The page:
Center Grove High School

The Center Grove Community School Corporation engaged CSO to undertake a 220,000 square foot renovation project at Center Grove High School. In addition to updating aging classrooms, the school corporation called on CSO to transform their traditional library into a vital, technology-rich student center which also houses the offices of their new global studies program.

CSO’s design includes informal student learning areas throughout the building that provide students with multiple venues and opportunities for collaboration. The new design included the creation of a student commons through the center of the building that will help improve traffic flow on the main floor of the facility as well as providing small collaboration areas, project rooms, a large presentation space, computer labs, and a student coffee bar.

In addition to the media center, the full scope of the project included upgraded finishes for all classrooms and offices throughout the building as well as relocation of the main office, new secure entries, renovation of science labs, improved circulation, and accessibility upgrades.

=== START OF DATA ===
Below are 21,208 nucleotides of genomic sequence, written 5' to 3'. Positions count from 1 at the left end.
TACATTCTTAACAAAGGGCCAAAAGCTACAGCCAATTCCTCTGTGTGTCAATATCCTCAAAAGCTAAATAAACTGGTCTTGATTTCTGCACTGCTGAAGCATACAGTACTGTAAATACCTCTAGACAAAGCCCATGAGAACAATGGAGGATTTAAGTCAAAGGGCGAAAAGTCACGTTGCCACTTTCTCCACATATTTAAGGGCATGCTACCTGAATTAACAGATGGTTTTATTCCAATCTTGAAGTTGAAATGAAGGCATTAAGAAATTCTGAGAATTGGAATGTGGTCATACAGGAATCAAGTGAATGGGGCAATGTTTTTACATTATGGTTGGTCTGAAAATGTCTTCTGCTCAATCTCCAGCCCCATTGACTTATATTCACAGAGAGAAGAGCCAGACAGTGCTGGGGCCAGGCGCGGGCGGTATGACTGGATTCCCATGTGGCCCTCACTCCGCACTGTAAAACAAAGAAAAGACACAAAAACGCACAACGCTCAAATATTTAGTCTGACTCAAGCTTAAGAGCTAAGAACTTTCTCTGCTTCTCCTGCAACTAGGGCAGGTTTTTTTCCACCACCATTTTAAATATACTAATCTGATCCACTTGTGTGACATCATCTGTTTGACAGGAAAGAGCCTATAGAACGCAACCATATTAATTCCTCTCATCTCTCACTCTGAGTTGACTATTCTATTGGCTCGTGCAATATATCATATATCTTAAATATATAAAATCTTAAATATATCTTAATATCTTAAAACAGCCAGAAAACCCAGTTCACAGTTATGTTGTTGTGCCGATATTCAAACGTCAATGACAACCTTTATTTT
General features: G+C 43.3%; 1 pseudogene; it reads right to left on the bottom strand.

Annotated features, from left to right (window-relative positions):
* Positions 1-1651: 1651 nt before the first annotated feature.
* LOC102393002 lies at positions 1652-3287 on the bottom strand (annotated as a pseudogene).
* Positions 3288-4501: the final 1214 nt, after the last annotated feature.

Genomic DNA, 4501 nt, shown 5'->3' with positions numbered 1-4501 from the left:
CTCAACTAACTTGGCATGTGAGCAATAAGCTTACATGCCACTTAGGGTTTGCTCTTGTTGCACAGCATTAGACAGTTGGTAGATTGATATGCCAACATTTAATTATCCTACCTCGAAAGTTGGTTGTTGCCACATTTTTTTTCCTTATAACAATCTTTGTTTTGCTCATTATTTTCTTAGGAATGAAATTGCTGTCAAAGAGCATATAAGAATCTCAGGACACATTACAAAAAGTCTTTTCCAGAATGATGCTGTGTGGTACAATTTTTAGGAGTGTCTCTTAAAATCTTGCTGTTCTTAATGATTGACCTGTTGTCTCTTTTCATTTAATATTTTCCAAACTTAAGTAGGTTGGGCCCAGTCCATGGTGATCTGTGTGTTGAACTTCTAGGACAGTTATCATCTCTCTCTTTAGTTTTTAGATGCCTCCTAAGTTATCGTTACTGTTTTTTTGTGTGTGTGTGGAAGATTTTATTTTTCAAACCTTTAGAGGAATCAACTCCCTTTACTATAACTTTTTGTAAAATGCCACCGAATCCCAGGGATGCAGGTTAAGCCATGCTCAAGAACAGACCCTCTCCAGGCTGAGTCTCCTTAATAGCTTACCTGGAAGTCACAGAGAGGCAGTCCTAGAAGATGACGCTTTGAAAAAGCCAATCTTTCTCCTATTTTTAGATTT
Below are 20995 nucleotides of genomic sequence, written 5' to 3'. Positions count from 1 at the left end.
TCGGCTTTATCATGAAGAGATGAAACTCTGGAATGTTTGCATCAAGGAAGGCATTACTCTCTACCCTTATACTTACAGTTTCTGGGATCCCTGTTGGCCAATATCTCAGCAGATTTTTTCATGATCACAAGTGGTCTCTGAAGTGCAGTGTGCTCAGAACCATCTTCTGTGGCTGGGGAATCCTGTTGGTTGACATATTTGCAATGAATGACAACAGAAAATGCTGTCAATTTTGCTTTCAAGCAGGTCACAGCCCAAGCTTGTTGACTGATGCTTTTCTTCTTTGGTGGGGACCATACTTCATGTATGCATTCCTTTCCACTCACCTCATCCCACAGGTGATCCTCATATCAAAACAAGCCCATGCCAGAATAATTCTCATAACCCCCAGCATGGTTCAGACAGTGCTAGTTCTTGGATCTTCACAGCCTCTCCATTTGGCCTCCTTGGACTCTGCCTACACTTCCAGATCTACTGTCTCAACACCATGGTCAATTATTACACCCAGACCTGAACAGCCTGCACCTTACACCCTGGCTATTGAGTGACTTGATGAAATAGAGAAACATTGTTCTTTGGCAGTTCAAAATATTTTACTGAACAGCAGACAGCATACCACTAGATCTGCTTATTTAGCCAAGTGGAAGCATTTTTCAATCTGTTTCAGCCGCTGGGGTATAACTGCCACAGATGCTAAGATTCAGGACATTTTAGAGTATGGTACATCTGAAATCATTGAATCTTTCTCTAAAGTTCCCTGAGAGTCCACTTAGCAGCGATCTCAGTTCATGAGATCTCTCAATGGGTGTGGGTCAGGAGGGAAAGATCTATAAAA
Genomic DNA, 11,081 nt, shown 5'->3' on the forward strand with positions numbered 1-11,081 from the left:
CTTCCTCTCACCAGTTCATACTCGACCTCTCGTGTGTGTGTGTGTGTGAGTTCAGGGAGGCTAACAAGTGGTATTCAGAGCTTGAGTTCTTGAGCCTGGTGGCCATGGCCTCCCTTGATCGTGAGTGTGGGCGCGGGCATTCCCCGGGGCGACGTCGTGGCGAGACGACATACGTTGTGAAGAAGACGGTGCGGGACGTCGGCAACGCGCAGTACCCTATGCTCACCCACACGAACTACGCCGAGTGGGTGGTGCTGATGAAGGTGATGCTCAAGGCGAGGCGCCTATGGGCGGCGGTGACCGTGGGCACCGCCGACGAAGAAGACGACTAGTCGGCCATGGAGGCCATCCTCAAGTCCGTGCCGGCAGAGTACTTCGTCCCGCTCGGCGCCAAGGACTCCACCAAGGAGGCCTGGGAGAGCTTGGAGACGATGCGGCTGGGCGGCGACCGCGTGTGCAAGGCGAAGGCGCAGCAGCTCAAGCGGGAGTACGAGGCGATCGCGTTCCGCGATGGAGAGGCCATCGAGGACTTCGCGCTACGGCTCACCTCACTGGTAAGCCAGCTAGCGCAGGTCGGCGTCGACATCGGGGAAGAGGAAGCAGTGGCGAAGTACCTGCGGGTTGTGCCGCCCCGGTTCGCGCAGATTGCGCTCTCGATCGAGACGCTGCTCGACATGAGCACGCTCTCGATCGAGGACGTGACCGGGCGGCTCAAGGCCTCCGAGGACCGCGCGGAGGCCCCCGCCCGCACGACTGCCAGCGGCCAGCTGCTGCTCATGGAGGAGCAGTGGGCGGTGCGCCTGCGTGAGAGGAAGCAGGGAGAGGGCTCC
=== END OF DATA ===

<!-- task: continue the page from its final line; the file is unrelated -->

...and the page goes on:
HSE College and Career Academies

Hamilton Southeastern Schools conducted a community study and determined that rather than building a third high school to meet the needs of their growing community, they would build advanced learning center academies at each campus to accommodate an additional 1,000 students.

CSO was selected to work with stakeholders to explore the requirements of a learning center that would meet their academic needs while taking into consideration what teaching and learning looks like at institutions of higher education and centers of innovative learning. CSO worked with educational experts to gather stakeholder input around the tenets of 21st Century School Design and developed design concepts that met the required scope and quality for the project.  Design documents and detailed renderings were developed for both high schools and were critical in the passing of the May 2013 referendum. After the referendum was passed, CSO used the detailed design documents to develop the design criteria package that allowed the school corporation to issue an RFP for design-build teams. CSO stayed on the project through construction as owner’s representative.